GP-free referrals mooted in scope of practice review

4 minute read

The RACGP president is urging members to remember that not every recommendation will be put into practice.

The government’s scope of practice review has reached another milestone this week with the release of eight reform options, which run the gamut from harmonising drug and poisons regulation to doing away with the need for GP referrals.

Each option is laid out in detail in Unleashing the Potential of our Health Workforce Scope of Practice Review Issues Paper 2, the much-anticipated sequel to February’s Unleashing the Potential of our Health Workforce Scope of Practice Review Issues Paper 1.

Where issues paper 1 was more of an agnostic literature review, the new report details specific reform options.

They come under three broad banners: workforce planning, legislation/regulation and funding policy.

Some are unlikely to prove controversial – option one, for instance, entails creating a skills and capability matrix that sets out the skills and capabilities of each health profession.

The goal here is simply making it easier to understand who does what in primary healthcare.

“Stakeholders described challenges in understanding the scope of professional colleagues as well as frustration at not being recognised for the skills they have,” the reviewers wrote.

The other two reform options that fall under the workforce theme were developing primary healthcare capability and ensuring that tertiary study and continuing professional development for all healthcare workers includes “multi-professional learning”.

Options under the regulation theme include harmonising state and territory drug regulation, running independent assessments of innovation and change in health workforce models to inform legislation and pivoting to a risk-based approach to regulating scope of practice.

Despite sounding innocuous, the pivot to a risk-based regulatory approach has the potential to upend medicine.

The current legislative mechanisms – e.g. the Health Insurance Act 1973 – apply a “named profession” or “protected title” approach to regulating scope.

While the reviewers note that this approach has “generally served Australia well in a protection of public safety sense”, they also decry the “downsides for scope of practice”.

They go on to state that the regulatory environment “arbitrarily limits scope of practice” by focusing on specifying named professions, and that there is “significant prescriptiveness” when it comes to activities funded by the MBS.

“The Health Insurance Act is particularly prescriptive about the requirement for a medical professional to instigate, oversee and approve activities performed by non-medical health professionals in a multidisciplinary care team setting, resulting in an overall medico-centric model of primary health care and restricted scope for most other professions,” the reviewers said.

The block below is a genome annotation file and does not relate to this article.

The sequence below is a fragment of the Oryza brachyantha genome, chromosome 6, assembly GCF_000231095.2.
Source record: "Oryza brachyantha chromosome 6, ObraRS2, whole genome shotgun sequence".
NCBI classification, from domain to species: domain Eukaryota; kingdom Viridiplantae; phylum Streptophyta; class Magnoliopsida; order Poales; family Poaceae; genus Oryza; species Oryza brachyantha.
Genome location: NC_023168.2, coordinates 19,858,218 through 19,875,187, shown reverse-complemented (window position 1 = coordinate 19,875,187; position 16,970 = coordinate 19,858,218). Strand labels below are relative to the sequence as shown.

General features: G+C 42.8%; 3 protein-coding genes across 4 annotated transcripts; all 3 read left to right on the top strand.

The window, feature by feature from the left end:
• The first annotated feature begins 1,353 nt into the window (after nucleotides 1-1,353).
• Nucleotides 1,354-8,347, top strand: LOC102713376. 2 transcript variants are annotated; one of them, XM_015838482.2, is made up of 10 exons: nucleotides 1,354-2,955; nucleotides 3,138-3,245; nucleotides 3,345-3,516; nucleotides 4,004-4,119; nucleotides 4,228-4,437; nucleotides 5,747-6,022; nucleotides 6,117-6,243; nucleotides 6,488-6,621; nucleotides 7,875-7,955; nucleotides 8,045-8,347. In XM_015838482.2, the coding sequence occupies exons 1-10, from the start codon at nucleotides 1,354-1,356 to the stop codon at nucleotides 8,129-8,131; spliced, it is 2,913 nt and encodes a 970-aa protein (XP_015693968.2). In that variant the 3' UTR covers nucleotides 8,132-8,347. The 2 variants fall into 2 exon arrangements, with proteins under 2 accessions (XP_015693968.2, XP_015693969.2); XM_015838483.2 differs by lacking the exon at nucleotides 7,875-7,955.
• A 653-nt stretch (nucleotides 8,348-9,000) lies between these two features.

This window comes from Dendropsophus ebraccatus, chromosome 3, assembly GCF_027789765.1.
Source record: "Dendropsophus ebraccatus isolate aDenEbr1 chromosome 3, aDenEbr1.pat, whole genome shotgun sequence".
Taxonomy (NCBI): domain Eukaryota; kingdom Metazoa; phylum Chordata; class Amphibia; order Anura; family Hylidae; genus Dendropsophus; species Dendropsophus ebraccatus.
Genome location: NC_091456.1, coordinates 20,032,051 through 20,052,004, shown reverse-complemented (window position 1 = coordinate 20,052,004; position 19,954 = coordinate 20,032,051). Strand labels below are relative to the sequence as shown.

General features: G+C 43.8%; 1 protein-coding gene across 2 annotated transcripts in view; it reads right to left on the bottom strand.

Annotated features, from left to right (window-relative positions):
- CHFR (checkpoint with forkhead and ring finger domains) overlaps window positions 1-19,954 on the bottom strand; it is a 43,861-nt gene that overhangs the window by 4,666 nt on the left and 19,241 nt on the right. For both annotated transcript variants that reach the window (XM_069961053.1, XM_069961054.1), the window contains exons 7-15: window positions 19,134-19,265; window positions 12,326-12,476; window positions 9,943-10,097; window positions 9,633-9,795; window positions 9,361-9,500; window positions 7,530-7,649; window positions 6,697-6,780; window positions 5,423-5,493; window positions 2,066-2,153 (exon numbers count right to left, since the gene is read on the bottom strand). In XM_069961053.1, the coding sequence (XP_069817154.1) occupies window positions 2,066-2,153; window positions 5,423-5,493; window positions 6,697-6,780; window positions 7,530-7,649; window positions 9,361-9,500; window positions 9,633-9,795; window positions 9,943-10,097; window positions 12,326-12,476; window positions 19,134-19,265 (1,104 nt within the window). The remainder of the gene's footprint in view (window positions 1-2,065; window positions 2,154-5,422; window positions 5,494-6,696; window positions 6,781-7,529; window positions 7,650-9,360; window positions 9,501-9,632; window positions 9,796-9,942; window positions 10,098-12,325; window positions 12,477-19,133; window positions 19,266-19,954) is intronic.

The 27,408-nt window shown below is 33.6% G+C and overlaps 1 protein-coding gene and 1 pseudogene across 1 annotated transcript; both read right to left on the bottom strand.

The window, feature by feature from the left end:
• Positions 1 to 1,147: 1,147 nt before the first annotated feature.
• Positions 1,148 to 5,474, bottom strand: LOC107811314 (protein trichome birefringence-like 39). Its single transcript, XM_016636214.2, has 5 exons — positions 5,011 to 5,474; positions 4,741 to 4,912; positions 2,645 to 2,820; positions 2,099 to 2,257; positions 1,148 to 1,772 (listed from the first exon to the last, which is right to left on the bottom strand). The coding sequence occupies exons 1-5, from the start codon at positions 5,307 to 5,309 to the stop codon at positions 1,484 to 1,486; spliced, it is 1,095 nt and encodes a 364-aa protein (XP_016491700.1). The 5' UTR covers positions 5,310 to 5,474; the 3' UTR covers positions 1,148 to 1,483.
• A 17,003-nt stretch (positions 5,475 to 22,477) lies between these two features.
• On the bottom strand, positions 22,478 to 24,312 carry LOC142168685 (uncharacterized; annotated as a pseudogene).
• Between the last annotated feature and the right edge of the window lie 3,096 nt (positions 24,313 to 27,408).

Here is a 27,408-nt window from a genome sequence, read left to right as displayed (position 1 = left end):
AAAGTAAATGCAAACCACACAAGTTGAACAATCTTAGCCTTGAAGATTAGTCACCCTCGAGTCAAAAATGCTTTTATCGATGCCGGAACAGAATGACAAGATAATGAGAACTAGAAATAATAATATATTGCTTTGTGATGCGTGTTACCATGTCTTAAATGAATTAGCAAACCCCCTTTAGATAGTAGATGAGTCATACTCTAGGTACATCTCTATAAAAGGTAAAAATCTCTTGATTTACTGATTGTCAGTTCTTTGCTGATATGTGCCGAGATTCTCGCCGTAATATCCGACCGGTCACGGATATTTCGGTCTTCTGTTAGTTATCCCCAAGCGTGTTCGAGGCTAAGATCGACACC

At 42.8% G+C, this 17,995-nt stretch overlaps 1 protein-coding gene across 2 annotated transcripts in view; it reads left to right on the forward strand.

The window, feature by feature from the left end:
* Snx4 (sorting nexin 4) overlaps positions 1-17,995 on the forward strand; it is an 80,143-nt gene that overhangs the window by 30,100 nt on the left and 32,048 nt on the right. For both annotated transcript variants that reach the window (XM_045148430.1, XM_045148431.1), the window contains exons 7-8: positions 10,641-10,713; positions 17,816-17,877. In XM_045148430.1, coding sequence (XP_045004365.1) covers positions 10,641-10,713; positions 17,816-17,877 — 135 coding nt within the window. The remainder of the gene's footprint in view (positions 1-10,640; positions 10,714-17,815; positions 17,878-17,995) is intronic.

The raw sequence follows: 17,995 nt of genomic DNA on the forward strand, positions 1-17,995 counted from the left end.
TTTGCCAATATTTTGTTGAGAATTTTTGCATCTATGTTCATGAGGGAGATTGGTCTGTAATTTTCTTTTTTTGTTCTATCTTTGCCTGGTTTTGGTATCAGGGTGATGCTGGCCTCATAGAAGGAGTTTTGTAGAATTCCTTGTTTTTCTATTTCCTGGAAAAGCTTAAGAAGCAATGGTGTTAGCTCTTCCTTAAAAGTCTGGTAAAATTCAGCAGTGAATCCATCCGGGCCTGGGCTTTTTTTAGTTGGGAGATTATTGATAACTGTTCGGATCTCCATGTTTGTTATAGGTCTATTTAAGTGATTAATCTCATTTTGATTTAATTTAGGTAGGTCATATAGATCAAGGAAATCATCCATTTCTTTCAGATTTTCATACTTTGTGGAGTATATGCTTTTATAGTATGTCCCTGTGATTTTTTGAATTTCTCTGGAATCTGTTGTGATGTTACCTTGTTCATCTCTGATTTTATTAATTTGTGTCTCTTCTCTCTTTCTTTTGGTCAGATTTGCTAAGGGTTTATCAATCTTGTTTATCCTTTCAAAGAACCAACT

RACGP president Dr Nicole Higgins told The Medical Republic that the college was steadfastly against fragmented care.

“You get the best outcomes when GPs and healthcare teams work together in general practice,” she said.

“The health system can’t afford to have people broken down into tasks and bits.”

Opening up the MBS and PBS to every primary health profession, Dr Higgins pointed out, would cost a lot of money.

The final two recommendations, which fell under funding and payment policy, were to fund payment models that incentivise multidisciplinary care teams and to allow direct referral pathways supported by technology.

In the recommendation on referrals, the reviewers pointed to instances where a referral to another health professional would be within the competency and training of a certain health professional but would not draw a Medicare benefit.

A physiotherapist, for example, has to refer a patient back to their GP to ask for a referral to an orthopaedic surgeon.

“This may result in unnecessary duplicative service delivery and limits the extent to which a health professional can exercise their professional judgment i.e. work to their full scope of practice,” the review team said.

Dr Higgins said she had already warned Health Minister Mark Butler that GPs were unlikely to be thrilled with the reform options.

“Just because it’s a review doesn’t necessarily mean it will be implemented, which is why it’s important that all GPs tell their member of parliament what their concerns are with this,” she said.

“I’ve already told the Health Minister that there are 40,000 GP members who are really going to push back.”

The release of issues paper 2 marked the beginning of the third phase of the review, which will now move on to another round of stakeholder forums.

A draft final report and implementation plan is due in September.

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